Tichodromidae – Wallcreeper
The Tichodromidae family of passerines consists of just one species; the wallcreeper Tichodroma muraria, which is found throughout the high mountains of Eurasia. It is the only member of the genus Tichodroma.
The wallcreeper is 15.5–17 centimetres in length, with a mass of 17–19 grams. Its plumage is primarily blue-grey, with darker flight and tail feathers. Its most striking plumage feature, though, are its extraordinary crimson wings. Largely hidden when the wings are folded, this bright colouring covers most of the covert feathers, and the basal half of the primaries and secondaries.
A bird of the high mountains, the wallcreeper breeds at elevations ranging between 1,000–3,000 metres. It is largely resident across its range, but is known to move to lower elevations in winter, when it is occasionally found on buildings and in quarries. Birds have wintered as far afield as England and the Netherlands. The species is resident across much of the Himalayas, ranging across India, Nepal, Bhutan and parts of Tibet.
It can be quite tame, but is often surprisingly difficult to see on mountain faces. While it may be confiding; vagrant birds especially are tame, they will still hide when they are aware of being watched, and will hesitate before entering the nest and even take roundabout routes towards the nest during prolonged observations.
Wallcreepers are territorial, and pairs vigorously defend their breeding territory during the summer. During the winter the wallcreeper is solitary, with males and females defending individual feeding territories. The size of these feeding territories is hard to estimate but may comprise a single large quarry or rock massif; or, alternatively, a series of smaller quarries and rock faces. Wallcreepers may travel some distances from roosting sites to feeding territories. They have also been demonstrated showing site fidelity to winter feeding territories in consecutive years.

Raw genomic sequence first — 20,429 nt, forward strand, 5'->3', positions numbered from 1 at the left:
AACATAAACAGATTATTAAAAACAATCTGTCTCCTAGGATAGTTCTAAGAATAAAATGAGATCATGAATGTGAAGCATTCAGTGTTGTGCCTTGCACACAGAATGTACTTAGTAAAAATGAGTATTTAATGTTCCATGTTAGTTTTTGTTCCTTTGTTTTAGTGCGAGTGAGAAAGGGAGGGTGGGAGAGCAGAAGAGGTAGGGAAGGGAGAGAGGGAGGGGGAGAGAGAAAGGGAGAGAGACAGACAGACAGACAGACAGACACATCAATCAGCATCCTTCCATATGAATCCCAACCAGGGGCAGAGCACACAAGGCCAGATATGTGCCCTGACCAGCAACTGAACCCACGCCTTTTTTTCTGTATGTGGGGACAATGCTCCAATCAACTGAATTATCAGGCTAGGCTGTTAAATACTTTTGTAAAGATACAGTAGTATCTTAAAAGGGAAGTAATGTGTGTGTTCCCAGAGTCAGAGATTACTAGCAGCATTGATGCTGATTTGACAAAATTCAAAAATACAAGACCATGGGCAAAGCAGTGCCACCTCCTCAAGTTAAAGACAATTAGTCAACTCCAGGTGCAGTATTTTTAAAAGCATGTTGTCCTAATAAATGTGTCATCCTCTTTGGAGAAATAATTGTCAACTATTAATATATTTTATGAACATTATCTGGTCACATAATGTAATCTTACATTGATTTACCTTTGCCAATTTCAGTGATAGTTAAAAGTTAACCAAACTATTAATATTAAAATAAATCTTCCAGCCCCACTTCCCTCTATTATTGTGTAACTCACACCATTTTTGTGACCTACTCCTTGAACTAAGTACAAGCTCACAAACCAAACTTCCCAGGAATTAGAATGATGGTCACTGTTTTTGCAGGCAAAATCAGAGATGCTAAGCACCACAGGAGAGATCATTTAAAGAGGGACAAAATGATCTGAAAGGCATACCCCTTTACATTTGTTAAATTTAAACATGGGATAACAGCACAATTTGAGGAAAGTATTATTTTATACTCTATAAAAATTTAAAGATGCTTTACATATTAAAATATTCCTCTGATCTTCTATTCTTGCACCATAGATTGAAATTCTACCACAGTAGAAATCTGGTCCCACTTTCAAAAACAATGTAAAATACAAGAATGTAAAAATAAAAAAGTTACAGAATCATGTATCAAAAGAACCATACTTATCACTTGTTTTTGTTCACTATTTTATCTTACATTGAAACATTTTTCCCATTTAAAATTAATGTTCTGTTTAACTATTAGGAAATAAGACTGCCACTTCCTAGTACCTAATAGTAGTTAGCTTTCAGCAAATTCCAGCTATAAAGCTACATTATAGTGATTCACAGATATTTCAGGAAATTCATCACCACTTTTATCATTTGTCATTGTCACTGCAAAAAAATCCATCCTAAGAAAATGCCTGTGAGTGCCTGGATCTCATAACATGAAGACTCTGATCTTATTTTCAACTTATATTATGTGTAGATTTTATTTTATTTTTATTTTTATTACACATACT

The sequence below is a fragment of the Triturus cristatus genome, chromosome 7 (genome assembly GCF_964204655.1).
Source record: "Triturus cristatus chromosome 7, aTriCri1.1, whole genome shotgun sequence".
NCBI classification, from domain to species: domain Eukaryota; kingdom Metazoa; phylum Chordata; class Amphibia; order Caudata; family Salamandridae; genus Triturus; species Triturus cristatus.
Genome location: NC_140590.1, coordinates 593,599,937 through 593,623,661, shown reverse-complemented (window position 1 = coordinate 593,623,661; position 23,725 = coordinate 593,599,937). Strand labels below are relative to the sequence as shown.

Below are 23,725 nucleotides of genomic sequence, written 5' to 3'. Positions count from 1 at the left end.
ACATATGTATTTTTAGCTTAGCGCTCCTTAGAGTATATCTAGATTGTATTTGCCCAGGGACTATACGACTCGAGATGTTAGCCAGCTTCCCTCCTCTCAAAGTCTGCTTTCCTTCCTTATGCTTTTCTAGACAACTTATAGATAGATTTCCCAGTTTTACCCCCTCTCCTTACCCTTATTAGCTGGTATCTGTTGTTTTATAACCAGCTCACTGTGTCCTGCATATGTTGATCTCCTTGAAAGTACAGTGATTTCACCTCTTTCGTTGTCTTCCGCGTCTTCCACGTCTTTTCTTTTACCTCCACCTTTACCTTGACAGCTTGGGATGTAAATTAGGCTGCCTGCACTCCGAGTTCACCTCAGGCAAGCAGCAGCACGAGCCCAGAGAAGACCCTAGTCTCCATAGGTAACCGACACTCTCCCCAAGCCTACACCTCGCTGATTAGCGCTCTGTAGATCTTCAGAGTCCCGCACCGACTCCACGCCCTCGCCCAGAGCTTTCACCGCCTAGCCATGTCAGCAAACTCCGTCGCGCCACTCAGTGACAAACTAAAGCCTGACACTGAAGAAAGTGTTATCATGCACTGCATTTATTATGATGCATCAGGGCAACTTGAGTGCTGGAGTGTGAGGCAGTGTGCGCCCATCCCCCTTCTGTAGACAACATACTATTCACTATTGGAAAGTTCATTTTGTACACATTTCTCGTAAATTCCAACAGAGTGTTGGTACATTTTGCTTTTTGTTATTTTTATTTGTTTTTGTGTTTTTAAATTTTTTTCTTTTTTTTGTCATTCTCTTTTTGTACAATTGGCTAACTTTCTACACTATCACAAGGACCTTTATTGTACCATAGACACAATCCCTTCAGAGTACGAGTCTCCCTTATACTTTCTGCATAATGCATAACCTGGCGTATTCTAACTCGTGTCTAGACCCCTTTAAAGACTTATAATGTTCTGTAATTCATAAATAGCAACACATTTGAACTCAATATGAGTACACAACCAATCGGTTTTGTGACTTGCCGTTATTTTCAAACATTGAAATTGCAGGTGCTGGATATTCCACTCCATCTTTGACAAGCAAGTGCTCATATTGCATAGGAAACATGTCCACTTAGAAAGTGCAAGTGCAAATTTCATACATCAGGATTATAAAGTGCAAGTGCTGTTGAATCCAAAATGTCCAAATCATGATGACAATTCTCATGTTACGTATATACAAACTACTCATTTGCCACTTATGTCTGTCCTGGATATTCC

It is an insectivore, feeding on terrestrial invertebrates, primarily insects and spiders gleaned from rock faces. It sometimes also chases flying insects in short sallies from a rock wall perch. Feeding birds move across a cliff face in short flights and quick hops, often with their wings partially spread.
The female wallcreeper builds a cup nest of grass and moss, sheltered deep in a rock crevice, hole or cave. The nest is lined with softer materials, often including feathers or wool, and typically has two entrances. The female usually lays 4–5 eggs, though clutches as small as three have been found. The white eggs measure 21 mm long, and are marked with a small number of black or reddish-brown speckles. Once her entire clutch has been laid, the female incubates the eggs for 19–20 days, until they hatch. During incubation, she is regularly fed by her mate. Young are altricial, which means they are blind, featherless and helpless at birth. Both parents feed the nestlings for a period of 28–30 days, until the young birds fledge. Each pair raises a single brood a year.
Though largely silent, both male and female wallcreepers sing, the females generally only while defending feeding territories in the winter. The song is a high-pitched, drawn-out whistle, with notes that alternately rise and fall. During the breeding season, the male sings while perched or climbing.
There is just one member of the family Tichodromidae – the Wallcreeper Tichodroma muraria
Number of bird species: 1
Wallcreeper Tichodroma murariaGallery[Poor] image